The Korean securities firm aims for regional dominance and expands its Hong Kong subsidiary to become an investment banking hub for Asia
Samsung Securities has announced that it will expand and refocus its Hong Kong subsidiary as part of a new regional and global strategy formalised since the arrival in June of Park Chun-hyeon as chief executive officer.
Samsung's Hong Kong office, which until now has concentrated solely on Korean securities brokerage, will grow to include M&A and equity capital market origination by a corporate finance department staffed by six professionals, as well as trading, institutional brokerage of Hong Kong stocks and principal investment. The research and sales department will be made up of 35 people out of a total initial headcount of more than 50, which will also include support staff. The subsidiary will increase its capital by $100 million from just $1 million currently.
Korea's leading securities firm believes that it needs a significant presence in a major money centre, such as Hong Kong, to more effectively compete with global investment banks in the fast-growing Asian emerging markets.
Samsung recognises that Asian economies are becoming a more important part of the worldwide investment banking business, and that the momentum is unlikely to slow down. According to Park, who has worked at Korea's largest conglomerate since 1979 and most recently was Samsung Life's chief financial officer, Samsung is "laying the foundations for developing a regional and global presence", and has the potential to compete successfully against the US and European investment banks which now dominate the Asian market.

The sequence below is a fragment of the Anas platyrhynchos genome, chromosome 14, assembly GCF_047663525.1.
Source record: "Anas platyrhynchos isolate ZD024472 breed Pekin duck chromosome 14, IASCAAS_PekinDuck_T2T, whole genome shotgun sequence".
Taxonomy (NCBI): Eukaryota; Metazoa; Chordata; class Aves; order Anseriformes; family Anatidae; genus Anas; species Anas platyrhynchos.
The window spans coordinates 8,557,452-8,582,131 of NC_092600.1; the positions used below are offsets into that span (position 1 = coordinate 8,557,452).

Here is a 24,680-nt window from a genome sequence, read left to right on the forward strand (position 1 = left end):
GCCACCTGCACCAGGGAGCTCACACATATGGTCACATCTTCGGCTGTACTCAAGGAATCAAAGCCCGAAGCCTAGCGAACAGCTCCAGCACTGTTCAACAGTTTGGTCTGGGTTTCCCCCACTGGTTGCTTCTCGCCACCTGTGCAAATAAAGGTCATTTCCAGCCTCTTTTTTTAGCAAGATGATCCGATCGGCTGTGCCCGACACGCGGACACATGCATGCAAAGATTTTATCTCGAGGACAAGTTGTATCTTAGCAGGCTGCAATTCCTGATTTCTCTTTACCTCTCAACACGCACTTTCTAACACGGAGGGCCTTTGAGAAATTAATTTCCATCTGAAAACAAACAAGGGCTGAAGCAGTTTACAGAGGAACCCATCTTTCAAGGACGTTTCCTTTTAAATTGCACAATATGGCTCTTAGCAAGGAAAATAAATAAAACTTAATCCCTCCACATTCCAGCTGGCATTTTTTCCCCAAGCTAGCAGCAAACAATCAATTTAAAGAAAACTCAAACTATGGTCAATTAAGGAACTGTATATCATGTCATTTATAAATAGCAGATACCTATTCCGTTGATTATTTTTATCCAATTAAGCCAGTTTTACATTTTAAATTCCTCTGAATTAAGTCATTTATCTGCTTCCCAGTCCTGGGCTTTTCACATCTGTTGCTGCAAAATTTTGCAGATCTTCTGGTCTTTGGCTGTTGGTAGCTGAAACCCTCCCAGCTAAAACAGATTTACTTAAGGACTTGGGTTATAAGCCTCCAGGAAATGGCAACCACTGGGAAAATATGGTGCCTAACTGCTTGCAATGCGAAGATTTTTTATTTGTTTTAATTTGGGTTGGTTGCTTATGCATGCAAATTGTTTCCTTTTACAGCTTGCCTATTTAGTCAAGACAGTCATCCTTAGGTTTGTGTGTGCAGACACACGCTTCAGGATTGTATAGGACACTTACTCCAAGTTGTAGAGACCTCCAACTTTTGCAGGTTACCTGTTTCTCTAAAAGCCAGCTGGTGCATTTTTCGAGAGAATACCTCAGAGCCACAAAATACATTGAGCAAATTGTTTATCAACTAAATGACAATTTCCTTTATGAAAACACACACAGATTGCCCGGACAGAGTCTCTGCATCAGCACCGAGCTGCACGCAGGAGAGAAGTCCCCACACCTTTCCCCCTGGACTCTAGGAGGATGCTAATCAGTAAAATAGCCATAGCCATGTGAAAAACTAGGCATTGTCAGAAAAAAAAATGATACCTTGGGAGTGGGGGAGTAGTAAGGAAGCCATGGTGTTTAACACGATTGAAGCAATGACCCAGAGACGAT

Kim Suk, who is a member of the Samsung Securities board and senior executive vice-president for capital markets and investment banking in Seoul, will have responsibility for the Hong Kong subsidiary, and a managing director will be sent over to be its chief executive. However, the plan is to "thoroughly localise the office" by hiring local people with experience in global investment banking as business heads who will be given operational autonomy. The securities firm intends to offer competitive salaries and other incentives in order to attract top-quality bankers.
Samsung is preparing to apply for a local licence, but hopes that the office will be fully staffed by the end of the year and ready for business at the beginning of 2009. It aims to achieve standalone profitability within five years. It's possible that the firm will move into new premises as it grows but the "offices need to be in line with the quality of the Samsung brand", says Park.
It's hoped that the greater international experience gained from operating out of Hong Kong will also benefit the firm's domestic business — in particular from the transference of skills and knowledge and access to a wider array of assets and financial instruments, which can be sourced for structured products and then offered to the Korean retail market.
Korea's financial services sector is set to become much more competitive following the implementation of the Capital Markets Consolidation Act (CMCA) in February next year. Sometimes described as the country's financial market "big bang", the act will allow a greater variety of services and products to be offered to investors by competing local brokerages, banks and foreign institutions.
Last year, Samsung Securities announced an ambitious target to be among the world's top 10 financial services companies by 2020 and, as a first step, to become one of the major Asian regional players by 2012. The transformation of its Hong Kong subsidiary into a centre for its Asian investment banking activities is intended to be a major move towards achieving that goal.
In the longer term, Samsung Securities aims to enter other Asian markets, including China, India and Southeast Asia from its base in Hong Kong, securing a role as a hub for its investment banking activities within the region, before ultimately becoming a global investment bank. Future acquisitions will occur when "the time is right", Park says.